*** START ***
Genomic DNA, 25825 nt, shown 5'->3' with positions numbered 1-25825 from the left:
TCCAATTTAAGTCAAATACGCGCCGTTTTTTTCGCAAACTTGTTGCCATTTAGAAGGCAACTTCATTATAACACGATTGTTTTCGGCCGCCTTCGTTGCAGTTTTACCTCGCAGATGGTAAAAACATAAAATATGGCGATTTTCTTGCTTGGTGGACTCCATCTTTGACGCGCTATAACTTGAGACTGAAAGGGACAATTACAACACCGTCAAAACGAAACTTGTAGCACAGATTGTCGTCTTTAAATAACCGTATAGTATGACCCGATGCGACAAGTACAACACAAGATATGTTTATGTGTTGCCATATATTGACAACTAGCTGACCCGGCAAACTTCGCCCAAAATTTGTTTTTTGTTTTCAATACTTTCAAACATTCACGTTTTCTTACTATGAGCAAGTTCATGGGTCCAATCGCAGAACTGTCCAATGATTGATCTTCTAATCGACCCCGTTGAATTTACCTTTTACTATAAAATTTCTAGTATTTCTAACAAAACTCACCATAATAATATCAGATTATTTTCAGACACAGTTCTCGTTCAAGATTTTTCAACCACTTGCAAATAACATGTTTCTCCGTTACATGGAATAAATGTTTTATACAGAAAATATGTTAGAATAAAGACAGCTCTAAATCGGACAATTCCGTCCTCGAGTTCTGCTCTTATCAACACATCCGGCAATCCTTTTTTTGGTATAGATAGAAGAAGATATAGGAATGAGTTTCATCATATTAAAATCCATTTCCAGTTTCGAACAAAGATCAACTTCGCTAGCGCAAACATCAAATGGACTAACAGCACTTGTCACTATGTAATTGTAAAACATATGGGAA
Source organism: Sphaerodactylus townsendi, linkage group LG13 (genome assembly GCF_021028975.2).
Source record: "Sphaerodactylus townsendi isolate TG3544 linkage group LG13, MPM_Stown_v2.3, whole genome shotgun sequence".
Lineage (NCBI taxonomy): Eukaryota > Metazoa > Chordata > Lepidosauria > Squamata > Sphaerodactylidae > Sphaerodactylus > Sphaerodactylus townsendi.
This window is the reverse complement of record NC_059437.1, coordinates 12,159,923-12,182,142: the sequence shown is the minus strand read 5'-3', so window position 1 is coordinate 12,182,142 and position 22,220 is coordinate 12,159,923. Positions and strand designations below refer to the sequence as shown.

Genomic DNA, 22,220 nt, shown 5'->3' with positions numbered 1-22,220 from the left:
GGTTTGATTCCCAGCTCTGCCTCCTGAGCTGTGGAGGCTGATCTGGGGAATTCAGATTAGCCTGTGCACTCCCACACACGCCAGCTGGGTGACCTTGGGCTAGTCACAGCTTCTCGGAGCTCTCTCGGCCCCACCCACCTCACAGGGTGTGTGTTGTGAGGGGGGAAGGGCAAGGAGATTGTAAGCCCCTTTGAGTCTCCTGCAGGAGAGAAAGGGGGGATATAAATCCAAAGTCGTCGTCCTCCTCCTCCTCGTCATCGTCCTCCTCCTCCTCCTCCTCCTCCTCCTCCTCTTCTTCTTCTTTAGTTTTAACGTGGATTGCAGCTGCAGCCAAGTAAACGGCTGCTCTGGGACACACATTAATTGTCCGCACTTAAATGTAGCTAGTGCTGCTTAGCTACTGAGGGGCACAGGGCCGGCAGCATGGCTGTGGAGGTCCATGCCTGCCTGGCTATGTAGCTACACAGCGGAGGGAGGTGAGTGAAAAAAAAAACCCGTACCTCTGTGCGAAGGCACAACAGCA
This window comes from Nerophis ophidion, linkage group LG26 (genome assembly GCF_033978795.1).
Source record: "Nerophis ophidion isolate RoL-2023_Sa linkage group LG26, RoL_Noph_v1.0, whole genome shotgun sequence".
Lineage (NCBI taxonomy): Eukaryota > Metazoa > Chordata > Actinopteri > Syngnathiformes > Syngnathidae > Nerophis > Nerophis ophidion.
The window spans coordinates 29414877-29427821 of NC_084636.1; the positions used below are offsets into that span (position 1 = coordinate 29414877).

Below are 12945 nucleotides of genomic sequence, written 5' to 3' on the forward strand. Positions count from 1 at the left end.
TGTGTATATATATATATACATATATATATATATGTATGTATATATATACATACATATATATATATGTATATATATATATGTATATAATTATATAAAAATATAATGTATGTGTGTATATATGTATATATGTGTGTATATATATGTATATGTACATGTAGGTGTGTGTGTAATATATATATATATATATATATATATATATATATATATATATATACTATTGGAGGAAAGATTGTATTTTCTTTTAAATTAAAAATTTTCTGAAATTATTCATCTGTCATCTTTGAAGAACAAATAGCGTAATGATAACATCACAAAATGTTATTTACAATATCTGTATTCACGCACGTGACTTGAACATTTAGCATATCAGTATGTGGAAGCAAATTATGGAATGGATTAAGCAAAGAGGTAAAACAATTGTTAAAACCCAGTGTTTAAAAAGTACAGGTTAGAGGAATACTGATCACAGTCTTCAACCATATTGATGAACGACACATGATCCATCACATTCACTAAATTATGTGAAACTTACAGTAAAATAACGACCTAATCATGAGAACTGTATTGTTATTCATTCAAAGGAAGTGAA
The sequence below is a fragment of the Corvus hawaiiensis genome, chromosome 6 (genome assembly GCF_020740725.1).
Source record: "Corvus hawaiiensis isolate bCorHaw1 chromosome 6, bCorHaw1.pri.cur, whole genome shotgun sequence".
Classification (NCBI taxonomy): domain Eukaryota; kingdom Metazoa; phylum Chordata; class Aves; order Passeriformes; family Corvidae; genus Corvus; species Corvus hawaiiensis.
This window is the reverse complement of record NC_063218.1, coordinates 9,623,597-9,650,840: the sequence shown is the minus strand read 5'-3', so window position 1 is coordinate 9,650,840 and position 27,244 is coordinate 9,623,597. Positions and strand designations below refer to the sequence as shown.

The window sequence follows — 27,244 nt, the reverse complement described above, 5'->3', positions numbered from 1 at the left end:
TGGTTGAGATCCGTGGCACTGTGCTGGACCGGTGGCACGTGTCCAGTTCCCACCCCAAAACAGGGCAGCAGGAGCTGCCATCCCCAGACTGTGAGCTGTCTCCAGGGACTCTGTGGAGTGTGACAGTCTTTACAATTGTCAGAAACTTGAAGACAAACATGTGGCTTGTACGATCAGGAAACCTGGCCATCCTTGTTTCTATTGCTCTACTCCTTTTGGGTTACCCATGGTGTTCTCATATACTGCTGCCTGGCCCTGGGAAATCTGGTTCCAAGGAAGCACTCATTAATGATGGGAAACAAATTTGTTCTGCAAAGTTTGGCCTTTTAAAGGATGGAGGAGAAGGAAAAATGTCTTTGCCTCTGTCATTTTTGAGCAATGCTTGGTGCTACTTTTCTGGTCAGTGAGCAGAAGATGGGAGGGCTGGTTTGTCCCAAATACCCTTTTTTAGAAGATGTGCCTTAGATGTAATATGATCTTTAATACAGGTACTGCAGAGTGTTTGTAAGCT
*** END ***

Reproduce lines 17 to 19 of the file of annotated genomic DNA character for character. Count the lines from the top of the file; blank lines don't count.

Classification (NCBI taxonomy): domain Eukaryota; kingdom Metazoa; phylum Chordata; class Aves; order Passeriformes; family Corvidae; genus Corvus; species Corvus hawaiiensis.
This window is the reverse complement of record NC_063218.1, coordinates 9,623,597-9,650,840: the sequence shown is the minus strand read 5'-3', so window position 1 is coordinate 9,650,840 and position 27,244 is coordinate 9,623,597. Positions and strand designations below refer to the sequence as shown.

The window sequence follows — 27,244 nt, the reverse complement described above, 5'->3', positions numbered from 1 at the left end: